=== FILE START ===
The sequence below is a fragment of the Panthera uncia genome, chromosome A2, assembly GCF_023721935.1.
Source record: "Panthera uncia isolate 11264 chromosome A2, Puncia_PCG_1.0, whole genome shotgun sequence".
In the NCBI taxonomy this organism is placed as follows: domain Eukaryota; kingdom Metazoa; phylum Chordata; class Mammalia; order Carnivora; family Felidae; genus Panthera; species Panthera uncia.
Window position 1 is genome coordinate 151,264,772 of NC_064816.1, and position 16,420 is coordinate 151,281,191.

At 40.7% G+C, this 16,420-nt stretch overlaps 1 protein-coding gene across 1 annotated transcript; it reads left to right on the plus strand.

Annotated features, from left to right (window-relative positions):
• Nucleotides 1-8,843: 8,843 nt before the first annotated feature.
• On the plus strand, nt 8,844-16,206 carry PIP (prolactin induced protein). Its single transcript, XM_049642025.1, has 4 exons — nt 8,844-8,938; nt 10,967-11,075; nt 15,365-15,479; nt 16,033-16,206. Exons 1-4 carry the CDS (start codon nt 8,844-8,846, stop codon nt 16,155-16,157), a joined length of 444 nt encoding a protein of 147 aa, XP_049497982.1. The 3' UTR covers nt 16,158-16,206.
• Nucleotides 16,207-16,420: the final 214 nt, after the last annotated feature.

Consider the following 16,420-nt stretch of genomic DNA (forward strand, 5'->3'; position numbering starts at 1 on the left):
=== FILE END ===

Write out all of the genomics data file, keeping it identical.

The sequence below is a fragment of the Panthera uncia genome, chromosome A2, assembly GCF_023721935.1.
Source record: "Panthera uncia isolate 11264 chromosome A2, Puncia_PCG_1.0, whole genome shotgun sequence".
In the NCBI taxonomy this organism is placed as follows: domain Eukaryota; kingdom Metazoa; phylum Chordata; class Mammalia; order Carnivora; family Felidae; genus Panthera; species Panthera uncia.
Window position 1 is genome coordinate 151,264,772 of NC_064816.1, and position 16,420 is coordinate 151,281,191.

At 40.7% G+C, this 16,420-nt stretch overlaps 1 protein-coding gene across 1 annotated transcript; it reads left to right on the plus strand.

Annotated features, from left to right (window-relative positions):
• Nucleotides 1-8,843: 8,843 nt before the first annotated feature.
• On the plus strand, nt 8,844-16,206 carry PIP (prolactin induced protein). Its single transcript, XM_049642025.1, has 4 exons — nt 8,844-8,938; nt 10,967-11,075; nt 15,365-15,479; nt 16,033-16,206. Exons 1-4 carry the CDS (start codon nt 8,844-8,846, stop codon nt 16,155-16,157), a joined length of 444 nt encoding a protein of 147 aa, XP_049497982.1. The 3' UTR covers nt 16,158-16,206.
• Nucleotides 16,207-16,420: the final 214 nt, after the last annotated feature.

Consider the following 16,420-nt stretch of genomic DNA (forward strand, 5'->3'; position numbering starts at 1 on the left):